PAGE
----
There’s no Drift Mode. No yobbo-matic tech here, just extremely German mathematics harmonising a fabulous chassis and a chuckling loon. It’s delightful. I could do this all day. The unflappable GT4 feels like it could too. Temperatures are stable. The brakes and tyres are happy. Porsche does this almost tediously well. Where some track-ready stuff feels a bit fragile and highly strung, this feels ready for a wet’n’windy triple night stint at Le Mans.
I can only gush like this while I’m alone out on the track, because back in the pits some of my colleagues dissent. Ollie Marriage, who has, to be fair driven the new and old GT4 back-to-back, reckons the Mk1 is that bit more raw, requiring the driver to stop giggling and bloody well know what they’re doing. Rowan’s upset because the engine no longer makes noises like several important bolts weren’t fully torqued at the factory, but it might be the heatstroke talking.
I’ll concede the noise isn’t as fruity, but to stop short of torturing a metaphor, this is still one hell of a cocktail. And I can exclusively report it’s now more novice-friendly. See, being talented at driving is so obvious. Being rubbish and seeing if the car can lower its game to meet your utter incompetence is where it’s at.
There is a problem though. The gearing. Yep, the exact problem we had with the old GT4. A car this zingy and responsive should have your gearlever hand in action like a kayaker trying to escape a whirlpool, but this thing’s set up to top 80mph in second. Porsche, you had one job. One! The only thing we asked you to change about the old GT4 was to stop gearing it for 450mph. Instead, we’ve got more power, more downforce, and exactly the same housefly in the cocktail.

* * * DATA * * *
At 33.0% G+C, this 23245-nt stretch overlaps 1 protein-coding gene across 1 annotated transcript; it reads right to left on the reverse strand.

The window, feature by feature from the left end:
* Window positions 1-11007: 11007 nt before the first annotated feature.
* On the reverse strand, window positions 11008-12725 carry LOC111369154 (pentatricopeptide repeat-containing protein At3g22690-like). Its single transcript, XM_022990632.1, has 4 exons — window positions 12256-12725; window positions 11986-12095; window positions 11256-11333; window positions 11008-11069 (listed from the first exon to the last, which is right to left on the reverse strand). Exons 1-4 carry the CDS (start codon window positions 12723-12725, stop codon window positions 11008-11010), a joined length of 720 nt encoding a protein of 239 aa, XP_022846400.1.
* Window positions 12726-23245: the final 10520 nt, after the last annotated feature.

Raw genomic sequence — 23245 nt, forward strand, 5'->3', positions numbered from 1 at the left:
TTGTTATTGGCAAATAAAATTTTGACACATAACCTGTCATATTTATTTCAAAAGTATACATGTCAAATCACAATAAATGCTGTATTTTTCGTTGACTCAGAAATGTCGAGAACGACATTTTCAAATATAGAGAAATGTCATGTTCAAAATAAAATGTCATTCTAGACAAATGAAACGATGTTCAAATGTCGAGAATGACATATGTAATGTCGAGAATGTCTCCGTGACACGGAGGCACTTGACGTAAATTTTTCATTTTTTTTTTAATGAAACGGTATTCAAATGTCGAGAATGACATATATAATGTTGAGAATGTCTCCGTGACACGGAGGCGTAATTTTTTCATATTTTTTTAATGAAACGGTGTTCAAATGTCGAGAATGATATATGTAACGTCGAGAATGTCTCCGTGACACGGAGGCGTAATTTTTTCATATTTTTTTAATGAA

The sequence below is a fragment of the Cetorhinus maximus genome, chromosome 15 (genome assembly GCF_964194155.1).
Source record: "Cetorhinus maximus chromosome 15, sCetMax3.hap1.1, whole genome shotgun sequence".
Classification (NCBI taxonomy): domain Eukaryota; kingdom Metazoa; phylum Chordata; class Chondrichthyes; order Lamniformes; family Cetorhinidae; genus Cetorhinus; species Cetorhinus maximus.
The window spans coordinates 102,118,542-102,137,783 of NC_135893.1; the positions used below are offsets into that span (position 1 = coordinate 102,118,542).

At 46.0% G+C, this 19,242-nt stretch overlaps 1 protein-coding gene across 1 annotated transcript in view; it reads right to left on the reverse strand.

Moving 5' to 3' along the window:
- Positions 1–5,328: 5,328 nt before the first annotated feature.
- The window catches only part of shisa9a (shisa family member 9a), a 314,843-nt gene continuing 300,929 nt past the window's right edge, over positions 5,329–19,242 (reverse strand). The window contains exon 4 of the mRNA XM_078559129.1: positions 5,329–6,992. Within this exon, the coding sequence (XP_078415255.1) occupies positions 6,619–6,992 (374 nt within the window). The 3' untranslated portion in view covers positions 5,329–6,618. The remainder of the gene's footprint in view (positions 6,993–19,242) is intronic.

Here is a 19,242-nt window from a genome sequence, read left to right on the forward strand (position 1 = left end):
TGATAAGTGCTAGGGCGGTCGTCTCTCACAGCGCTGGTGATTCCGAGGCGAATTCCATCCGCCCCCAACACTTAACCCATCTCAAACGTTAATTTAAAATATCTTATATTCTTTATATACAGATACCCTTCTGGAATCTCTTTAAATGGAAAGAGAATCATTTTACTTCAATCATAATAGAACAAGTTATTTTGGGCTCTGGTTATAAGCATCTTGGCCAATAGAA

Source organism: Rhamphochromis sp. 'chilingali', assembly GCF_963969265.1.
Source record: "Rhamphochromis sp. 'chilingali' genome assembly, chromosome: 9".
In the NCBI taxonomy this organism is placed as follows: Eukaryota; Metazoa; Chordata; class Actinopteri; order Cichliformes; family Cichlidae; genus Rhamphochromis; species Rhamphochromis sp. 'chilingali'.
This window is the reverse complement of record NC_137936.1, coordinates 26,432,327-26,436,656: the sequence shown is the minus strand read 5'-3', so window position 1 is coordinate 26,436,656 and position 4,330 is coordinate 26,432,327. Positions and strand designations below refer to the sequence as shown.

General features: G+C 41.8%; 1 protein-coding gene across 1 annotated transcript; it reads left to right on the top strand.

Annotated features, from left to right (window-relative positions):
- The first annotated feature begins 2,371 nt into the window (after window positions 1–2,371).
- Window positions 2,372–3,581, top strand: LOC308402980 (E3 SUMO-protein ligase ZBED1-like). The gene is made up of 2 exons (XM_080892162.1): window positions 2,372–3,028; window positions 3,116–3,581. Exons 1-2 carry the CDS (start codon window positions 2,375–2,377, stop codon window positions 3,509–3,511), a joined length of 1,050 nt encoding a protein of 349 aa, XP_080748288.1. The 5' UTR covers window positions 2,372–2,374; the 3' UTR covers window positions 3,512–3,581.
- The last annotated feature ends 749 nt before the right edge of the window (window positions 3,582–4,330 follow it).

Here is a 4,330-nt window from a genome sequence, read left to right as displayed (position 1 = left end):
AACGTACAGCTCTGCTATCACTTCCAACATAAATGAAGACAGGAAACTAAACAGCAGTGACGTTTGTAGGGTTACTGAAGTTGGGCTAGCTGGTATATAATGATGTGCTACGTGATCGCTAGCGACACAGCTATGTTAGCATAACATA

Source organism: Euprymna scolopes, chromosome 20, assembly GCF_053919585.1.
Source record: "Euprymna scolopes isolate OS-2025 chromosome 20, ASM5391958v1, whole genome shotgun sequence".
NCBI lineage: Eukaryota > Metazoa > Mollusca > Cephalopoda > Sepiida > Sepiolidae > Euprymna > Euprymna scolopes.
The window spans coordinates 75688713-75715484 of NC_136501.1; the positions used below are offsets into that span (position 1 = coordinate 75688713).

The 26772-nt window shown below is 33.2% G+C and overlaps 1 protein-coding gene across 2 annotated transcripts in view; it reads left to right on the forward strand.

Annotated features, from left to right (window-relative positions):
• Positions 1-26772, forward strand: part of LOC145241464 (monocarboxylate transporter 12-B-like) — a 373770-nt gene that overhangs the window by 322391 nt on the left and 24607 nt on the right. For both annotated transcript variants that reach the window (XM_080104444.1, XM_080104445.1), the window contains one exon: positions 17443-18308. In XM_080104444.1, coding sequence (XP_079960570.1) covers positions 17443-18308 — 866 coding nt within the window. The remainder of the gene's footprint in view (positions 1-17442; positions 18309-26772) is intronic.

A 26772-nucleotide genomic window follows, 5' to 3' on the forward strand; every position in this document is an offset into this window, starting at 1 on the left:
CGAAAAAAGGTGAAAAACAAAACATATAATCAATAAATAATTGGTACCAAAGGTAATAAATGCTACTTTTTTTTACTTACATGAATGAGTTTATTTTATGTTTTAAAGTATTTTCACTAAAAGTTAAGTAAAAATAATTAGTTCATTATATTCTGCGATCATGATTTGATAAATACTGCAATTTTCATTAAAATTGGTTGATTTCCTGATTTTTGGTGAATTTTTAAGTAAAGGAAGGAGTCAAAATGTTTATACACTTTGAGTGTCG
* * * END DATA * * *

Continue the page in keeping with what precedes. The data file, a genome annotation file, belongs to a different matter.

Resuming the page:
Right, to the Megane. Open a boring French hatchback door, vault a vicious seat bolster, extract uncomfortable six-point harness buckles from within rectum, and breath in an atmosphere of roasting plastic. The Megane doesn’t seat its driver particularly low, the Alcantara wheel doesn’t leap very far out of the ugly dashboard, the instrument graphics look more dated than Minecraft’s and the car’s already beeping because I’ve set off without the three-point seatbelt plugged in, so it reckons I’m unrestrained and in terrible danger. Bing, bing, bing.
Stop, loop the belt around the bucket seat, retrieve harnesses from bum again. And off we go once more.
It doesn’t sound very interesting. Just breathy and raspy, really, like a scuba diver with smoker’s cough. It doesn’t feel shockingly fast, and the gearshift is still stubborn. And then, just as you’re about to decide the Trophy R has ballsed up its chance to make a good first impression, you arrive at a corner.
This car deluges you with information. Immediately you sense the lightness, the stiffness, and then marvel at the exceptional turn-in. Actually, that comes after you’ve had about three stabs at the braking point, because these carbon-ceramic stops are hilariously over-specified for this 1.3-tonne box of fresh air. It practically does an endo when you mash the middle pedal. And through every corner that requires more than a quarter-turn of lock, it’s on three wheels.